Americans Turn to Phones, Net for Politics

The adjective most frequently associated with the American electorate in recent years might be “apathy,” but a new report from the Pew Internet & American Life Project might show a political re-awakening through technology. “The Internet and the 2008 Election” finds that nearly half of all Americans—46 percent—have ised their phones or the Internet to participate in some form of political activity, whether that’s getting information about a campaign or issue, sharing their views, or mobilizing others. And supporters of presumptive Democratic nominee Barack Obama seem to be leading the way with online political activity.

Among the online crowd, the report finds four activities are the most common, with 39 percent of Americans saying they’ve used the INternet to access information, documents, and other “unfiltered” campaign materials and information, and 35 percent of respondents saying they’ve watched online political videos. Further, 10 percent of respondents said they’ve used a social networking service to gather information or become involved, and 6 percent have made online political contributions. That last figure is up from just 2 percent who made online political contributions during the complete 2004 presidential campaign.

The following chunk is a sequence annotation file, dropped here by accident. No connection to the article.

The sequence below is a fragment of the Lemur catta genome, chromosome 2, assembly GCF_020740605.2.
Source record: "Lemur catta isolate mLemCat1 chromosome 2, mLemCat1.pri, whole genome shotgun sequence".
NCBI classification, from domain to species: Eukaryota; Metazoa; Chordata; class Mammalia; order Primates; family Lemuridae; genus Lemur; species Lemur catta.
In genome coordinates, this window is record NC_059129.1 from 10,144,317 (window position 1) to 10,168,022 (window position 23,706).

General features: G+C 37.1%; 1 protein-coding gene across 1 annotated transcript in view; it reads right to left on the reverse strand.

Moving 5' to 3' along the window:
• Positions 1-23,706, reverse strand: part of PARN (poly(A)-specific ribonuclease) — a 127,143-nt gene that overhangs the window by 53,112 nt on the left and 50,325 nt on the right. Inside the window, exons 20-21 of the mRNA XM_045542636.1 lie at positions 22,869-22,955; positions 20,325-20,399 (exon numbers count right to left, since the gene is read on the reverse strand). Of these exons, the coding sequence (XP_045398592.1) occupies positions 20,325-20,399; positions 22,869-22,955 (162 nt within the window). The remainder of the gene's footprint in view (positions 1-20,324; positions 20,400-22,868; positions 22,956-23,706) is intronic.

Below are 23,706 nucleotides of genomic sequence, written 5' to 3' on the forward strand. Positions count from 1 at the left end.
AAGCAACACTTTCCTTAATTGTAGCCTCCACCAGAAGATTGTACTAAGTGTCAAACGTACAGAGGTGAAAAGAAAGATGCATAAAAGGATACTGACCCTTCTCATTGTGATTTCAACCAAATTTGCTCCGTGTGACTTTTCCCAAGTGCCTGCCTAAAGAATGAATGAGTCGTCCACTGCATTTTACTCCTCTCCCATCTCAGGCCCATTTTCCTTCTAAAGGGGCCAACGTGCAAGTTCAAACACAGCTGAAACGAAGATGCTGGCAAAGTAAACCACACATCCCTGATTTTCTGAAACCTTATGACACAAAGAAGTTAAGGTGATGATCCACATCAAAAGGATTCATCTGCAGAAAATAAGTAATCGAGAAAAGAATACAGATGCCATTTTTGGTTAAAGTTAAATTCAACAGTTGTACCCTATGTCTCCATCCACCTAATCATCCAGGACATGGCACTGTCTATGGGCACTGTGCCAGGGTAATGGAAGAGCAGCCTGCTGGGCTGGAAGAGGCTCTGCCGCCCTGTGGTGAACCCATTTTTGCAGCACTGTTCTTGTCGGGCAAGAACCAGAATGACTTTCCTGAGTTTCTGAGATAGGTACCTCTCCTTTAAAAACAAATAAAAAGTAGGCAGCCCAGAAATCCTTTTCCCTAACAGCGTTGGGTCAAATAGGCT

Even as Americans—particularly younger Americans—take part in the political process via technology, Internet users remain skeptical of the role of the Internet in the 2008 campaign, with many wired Americans saying the Internet has a tendency to magnify extreme viewpoints and serve as a source of false, inaccurate, or misleading information.

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